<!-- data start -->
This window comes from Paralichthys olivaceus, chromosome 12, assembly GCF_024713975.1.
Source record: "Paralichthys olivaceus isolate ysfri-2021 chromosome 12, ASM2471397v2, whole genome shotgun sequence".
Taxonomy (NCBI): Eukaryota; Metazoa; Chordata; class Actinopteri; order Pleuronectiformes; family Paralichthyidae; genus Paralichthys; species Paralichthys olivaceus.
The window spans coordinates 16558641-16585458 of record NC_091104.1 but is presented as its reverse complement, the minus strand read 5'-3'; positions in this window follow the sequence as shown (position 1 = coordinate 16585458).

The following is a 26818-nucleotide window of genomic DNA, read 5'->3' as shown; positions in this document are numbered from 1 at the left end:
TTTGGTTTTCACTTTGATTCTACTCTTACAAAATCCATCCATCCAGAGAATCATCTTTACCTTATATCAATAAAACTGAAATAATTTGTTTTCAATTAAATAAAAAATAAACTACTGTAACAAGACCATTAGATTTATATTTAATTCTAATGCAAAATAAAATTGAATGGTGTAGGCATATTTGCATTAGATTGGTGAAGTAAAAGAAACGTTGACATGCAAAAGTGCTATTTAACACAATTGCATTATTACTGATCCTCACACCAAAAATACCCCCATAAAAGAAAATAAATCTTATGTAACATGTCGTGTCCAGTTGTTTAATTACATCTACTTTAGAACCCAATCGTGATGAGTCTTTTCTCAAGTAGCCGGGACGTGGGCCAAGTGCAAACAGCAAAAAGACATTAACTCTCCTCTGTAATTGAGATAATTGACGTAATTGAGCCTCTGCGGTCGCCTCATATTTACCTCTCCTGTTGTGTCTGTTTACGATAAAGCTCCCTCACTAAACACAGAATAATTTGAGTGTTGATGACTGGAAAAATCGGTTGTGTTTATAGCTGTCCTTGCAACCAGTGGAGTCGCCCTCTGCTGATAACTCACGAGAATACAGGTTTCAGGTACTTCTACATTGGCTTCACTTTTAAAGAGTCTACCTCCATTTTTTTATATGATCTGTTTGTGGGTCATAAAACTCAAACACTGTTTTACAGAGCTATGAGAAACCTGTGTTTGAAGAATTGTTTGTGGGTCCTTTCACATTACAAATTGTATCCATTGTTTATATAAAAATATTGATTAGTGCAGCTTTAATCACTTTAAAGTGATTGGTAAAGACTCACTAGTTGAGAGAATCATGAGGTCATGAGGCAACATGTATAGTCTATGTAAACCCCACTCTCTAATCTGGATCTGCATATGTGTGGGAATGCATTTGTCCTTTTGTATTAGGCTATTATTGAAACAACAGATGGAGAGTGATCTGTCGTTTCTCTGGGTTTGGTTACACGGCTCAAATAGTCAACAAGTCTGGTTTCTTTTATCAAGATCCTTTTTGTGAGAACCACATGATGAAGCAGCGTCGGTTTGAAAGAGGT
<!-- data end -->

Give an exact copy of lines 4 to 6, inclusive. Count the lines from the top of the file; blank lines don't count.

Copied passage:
The window spans coordinates 16558641-16585458 of record NC_091104.1 but is presented as its reverse complement, the minus strand read 5'-3'; positions in this window follow the sequence as shown (position 1 = coordinate 16585458).

The following is a 26818-nucleotide window of genomic DNA, read 5'->3' as shown; positions in this document are numbered from 1 at the left end:
TTTGGTTTTCACTTTGATTCTACTCTTACAAAATCCATCCATCCAGAGAATCATCTTTACCTTATATCAATAAAACTGAAATAATTTGTTTTCAATTAAATAAAAAATAAACTACTGTAACAAGACCATTAGATTTATATTTAATTCTAATGCAAAATAAAATTGAATGGTGTAGGCATATTTGCATTAGATTGGTGAAGTAAAAGAAACGTTGACATGCAAAAGTGCTATTTAACACAATTGCATTATTACTGATCCTCACACCAAAAATACCCCCATAAAAGAAAATAAATCTTATGTAACATGTCGTGTCCAGTTGTTTAATTACATCTACTTTAGAACCCAATCGTGATGAGTCTTTTCTCAAGTAGCCGGGACGTGGGCCAAGTGCAAACAGCAAAAAGACATTAACTCTCCTCTGTAATTGAGATAATTGACGTAATTGAGCCTCTGCGGTCGCCTCATATTTACCTCTCCTGTTGTGTCTGTTTACGATAAAGCTCCCTCACTAAACACAGAATAATTTGAGTGTTGATGACTGGAAAAATCGGTTGTGTTTATAGCTGTCCTTGCAACCAGTGGAGTCGCCCTCTGCTGATAACTCACGAGAATACAGGTTTCAGGTACTTCTACATTGGCTTCACTTTTAAAGAGTCTACCTCCATTTTTTTATATGATCTGTTTGTGGGTCATAAAACTCAAACACTGTTTTACAGAGCTATGAGAAACCTGTGTTTGAAGAATTGTTTGTGGGTCCTTTCACATTACAAATTGTATCCATTGTTTATATAAAAATATTGATTAGTGCAGCTTTAATCACTTTAAAGTGATTGGTAAAGACTCACTAGTTGAGAGAATCATGAGGTCATGAGGCAACATGTATAGTCTATGTAAACCCCACTCTCTAATCTGGATCTGCATATGTGTGGGAATGCATTTGTCCTTTTGTATTAGGCTATTATTGAAACAACAGATGGAGAGTGATCTGTCGTTTCTCTGGGTTTGGTTACACGGCTCAAATAGTCAACAAGTCTGGTTTCTTTTATCAAGATCCTTTTTGTGAGAACCACATGATGAAGCAGCGTCGGTTTGAAAGAGGT